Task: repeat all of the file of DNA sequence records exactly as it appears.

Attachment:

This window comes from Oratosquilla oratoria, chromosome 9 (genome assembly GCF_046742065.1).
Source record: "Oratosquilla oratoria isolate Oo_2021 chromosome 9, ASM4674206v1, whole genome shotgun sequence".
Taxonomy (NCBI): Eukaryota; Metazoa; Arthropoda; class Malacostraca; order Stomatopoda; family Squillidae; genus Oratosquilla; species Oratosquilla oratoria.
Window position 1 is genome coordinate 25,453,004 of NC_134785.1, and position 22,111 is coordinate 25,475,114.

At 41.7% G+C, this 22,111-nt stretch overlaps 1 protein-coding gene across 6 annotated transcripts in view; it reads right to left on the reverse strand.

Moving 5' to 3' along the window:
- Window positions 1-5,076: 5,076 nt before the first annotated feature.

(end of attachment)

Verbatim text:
This window comes from Oratosquilla oratoria, chromosome 9 (genome assembly GCF_046742065.1).
Source record: "Oratosquilla oratoria isolate Oo_2021 chromosome 9, ASM4674206v1, whole genome shotgun sequence".
Taxonomy (NCBI): Eukaryota; Metazoa; Arthropoda; class Malacostraca; order Stomatopoda; family Squillidae; genus Oratosquilla; species Oratosquilla oratoria.
Window position 1 is genome coordinate 25,453,004 of NC_134785.1, and position 22,111 is coordinate 25,475,114.

At 41.7% G+C, this 22,111-nt stretch overlaps 1 protein-coding gene across 6 annotated transcripts in view; it reads right to left on the reverse strand.

Moving 5' to 3' along the window:
- Window positions 1-5,076: 5,076 nt before the first annotated feature.